The delay Malaysia has accumulated in pursuing the insurtech disruption is quite surprising. The are hardly any local insurtech start-ups, no incumbent has chosen the country for its regional innovation lab, no specific independent enabler has been created and not even a single conference or summit, as of today, has been organised on this red hot topic.
Malaysia is committed to becoming a digital economy by 2020 as we can see from the multitude of agencies and projects the country has introduced and undertaken since its Digital Malaysia programme launched in 2014. Hence, a possible reason why Malaysia has not yet been able to get any traction on the insurtech map may lie in the fact that the Malaysian insurance market is still heavily regulated, thus making it less prone to innovation as compared to a very dynamic and robust financial sector.
However, in such context, Malaysia is not radically different from neighbouring insurance markets and the regulator is making great strides in the right direction. Take for instance, the liberalisation of motor and fire tariff initiated in 2016, where insurers and takaful operators are given the flexibility to offer new motor products and add-on covers at market-based pricing. Moving forward, effective 1 July 2017, premium pricing for motor comprehensive, motor third party fire and theft products will also be liberalised where premium pricing will be determined by individual insurers and takaful operators.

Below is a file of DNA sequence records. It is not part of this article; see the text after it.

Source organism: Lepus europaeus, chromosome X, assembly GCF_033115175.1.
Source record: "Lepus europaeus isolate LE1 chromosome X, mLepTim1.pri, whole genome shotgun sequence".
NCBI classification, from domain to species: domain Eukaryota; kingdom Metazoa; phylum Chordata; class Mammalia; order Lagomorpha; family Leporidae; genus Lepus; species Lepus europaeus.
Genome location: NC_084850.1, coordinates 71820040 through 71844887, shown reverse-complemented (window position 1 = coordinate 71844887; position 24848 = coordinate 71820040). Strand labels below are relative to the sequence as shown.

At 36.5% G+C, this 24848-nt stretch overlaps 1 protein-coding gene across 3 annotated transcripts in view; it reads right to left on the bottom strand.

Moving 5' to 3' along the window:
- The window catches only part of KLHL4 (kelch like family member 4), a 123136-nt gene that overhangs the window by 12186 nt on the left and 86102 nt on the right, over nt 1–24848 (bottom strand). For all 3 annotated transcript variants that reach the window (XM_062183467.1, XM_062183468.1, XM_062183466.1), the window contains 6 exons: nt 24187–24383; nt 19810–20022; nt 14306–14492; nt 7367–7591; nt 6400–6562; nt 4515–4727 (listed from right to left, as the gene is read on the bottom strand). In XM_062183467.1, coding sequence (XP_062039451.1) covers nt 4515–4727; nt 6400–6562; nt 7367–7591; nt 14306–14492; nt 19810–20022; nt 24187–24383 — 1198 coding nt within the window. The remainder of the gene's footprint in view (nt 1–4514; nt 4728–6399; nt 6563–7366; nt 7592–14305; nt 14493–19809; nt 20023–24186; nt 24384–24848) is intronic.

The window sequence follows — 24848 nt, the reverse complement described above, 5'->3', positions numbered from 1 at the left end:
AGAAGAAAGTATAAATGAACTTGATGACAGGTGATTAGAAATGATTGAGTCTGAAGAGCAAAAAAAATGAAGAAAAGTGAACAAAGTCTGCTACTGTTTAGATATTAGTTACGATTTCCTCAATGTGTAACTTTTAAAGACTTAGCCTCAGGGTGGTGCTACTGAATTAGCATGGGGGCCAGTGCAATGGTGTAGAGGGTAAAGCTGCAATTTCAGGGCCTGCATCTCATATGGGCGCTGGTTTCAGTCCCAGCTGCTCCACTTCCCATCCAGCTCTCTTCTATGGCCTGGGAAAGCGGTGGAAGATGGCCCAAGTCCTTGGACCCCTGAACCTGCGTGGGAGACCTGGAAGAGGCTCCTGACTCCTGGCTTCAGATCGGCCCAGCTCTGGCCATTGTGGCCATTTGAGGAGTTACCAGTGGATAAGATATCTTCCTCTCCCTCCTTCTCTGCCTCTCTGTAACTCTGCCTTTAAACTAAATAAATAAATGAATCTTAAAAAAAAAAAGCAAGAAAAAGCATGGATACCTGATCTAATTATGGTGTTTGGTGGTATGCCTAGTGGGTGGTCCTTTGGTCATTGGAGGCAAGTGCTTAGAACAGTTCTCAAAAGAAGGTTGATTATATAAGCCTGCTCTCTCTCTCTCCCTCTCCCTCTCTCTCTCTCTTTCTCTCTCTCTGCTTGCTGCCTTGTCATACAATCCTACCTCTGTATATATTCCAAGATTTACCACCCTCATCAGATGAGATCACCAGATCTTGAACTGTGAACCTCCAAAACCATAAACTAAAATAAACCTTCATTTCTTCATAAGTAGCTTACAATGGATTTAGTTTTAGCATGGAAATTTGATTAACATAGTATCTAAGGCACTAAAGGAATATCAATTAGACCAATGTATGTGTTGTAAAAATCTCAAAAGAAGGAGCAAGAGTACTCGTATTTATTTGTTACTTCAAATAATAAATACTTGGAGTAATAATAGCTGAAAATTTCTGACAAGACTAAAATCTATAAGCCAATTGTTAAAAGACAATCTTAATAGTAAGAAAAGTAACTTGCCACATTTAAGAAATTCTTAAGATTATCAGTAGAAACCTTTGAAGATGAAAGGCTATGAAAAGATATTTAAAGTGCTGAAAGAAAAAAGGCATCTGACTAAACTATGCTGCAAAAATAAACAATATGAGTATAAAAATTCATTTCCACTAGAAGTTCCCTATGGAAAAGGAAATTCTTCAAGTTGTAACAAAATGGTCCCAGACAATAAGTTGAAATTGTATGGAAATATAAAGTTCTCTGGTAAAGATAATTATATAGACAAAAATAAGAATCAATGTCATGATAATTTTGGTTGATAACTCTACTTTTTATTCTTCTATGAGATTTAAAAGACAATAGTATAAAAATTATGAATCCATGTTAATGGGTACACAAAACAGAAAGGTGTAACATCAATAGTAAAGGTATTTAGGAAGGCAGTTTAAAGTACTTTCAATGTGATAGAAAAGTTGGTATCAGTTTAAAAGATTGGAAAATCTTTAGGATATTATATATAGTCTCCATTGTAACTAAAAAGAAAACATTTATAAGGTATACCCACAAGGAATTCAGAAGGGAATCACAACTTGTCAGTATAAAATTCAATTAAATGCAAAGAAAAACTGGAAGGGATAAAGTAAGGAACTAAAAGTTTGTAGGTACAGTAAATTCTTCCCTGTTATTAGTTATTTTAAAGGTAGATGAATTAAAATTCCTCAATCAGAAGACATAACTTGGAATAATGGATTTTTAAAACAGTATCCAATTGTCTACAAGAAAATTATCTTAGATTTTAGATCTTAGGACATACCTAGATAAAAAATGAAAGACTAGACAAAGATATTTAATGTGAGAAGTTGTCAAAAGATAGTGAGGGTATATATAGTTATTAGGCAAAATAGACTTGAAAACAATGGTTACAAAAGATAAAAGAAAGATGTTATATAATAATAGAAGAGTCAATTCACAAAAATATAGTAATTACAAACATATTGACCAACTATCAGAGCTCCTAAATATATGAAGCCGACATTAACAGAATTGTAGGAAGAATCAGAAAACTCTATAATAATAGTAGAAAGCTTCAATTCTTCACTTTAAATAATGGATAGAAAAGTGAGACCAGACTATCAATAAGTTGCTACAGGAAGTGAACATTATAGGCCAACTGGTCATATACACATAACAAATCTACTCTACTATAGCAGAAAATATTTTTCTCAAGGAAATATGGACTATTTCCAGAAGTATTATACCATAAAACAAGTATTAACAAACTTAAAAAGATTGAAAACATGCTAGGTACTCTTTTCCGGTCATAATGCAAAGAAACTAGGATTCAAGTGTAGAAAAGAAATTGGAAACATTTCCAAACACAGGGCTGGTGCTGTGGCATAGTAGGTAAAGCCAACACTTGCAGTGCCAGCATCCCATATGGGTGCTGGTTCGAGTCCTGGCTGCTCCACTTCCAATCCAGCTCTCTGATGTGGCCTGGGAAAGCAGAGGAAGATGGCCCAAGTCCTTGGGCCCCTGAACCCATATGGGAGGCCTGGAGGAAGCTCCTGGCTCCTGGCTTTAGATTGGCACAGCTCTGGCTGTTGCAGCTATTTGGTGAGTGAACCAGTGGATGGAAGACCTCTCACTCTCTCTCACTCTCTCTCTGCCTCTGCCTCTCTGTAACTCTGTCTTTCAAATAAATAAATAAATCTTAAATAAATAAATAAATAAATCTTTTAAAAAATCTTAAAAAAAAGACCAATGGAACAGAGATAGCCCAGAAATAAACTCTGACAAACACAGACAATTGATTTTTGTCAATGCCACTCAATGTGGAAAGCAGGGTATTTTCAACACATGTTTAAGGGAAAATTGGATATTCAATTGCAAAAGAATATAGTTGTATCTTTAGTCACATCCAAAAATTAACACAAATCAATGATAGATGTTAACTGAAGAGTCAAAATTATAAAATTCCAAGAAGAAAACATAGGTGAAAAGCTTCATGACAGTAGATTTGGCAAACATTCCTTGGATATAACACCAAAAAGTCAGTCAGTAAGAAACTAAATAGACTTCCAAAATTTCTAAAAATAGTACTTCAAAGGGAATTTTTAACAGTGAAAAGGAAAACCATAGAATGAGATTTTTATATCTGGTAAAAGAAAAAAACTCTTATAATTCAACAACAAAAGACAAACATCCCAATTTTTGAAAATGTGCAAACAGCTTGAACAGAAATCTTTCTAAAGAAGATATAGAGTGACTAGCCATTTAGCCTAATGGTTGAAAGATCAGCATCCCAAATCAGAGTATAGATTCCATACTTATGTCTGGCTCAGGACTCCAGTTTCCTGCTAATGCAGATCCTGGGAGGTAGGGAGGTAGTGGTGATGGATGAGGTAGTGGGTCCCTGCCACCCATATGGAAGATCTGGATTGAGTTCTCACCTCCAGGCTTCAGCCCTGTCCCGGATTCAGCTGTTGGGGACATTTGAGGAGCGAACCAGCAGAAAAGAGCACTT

Insurtech has been booming globally in the last two years and Malaysia can no longer ignore the immense opportunities it can potentially bring. Its benefits would be very much in line with the key objectives which the country wishes to uphold such as driving investments, building local tech champions, catalysing digital innovation ecosystems and providing digital inclusivity, just to name a few.
More importantly, insurtech has the potential to make insurance more affordable and accessible to the Malaysian population. As Bank Negara Governor Datuk Muhammad Ibrahim pointed out at the 6th Malaysian Insurance Summit held in October 2016, the “protection gap” in the country is becoming a serious cause for concern. He highlighted that the life and medical insurance protection gap alone in Malaysia is estimated to be between RM550,000 and RM723,000 (US$127,000 to US$167,000) per household. Insurtech is much more than insurance online distribution. Done right, insurtech will not only benefit the industry and the Malaysian economy, but also narrow the protection gap for the Malaysian population.
From Grab, IFLIX, 123RF, ServisHero to Kaodim, Malaysia has shown that it is capable of creating local tech champions able to prosper beyond national borders. The window of opportunity to becoming one of the region’s key insurtech hub is still open, with a steady flow of investors looking at South East Asia for growth opportunities, including China’s Xu Xiaoping and Japan’s Taizo Son making bold announcements in the last thirty days.
Malaysia can still jump on the insurtech bandwagon but it is imperative that the country shifts its gears to nurture a national eco-system based on the active involvement of multiple players and the time for this change of approach has to be now.
This article was originally published on The Edge Malaysia Weekly May 29, 2017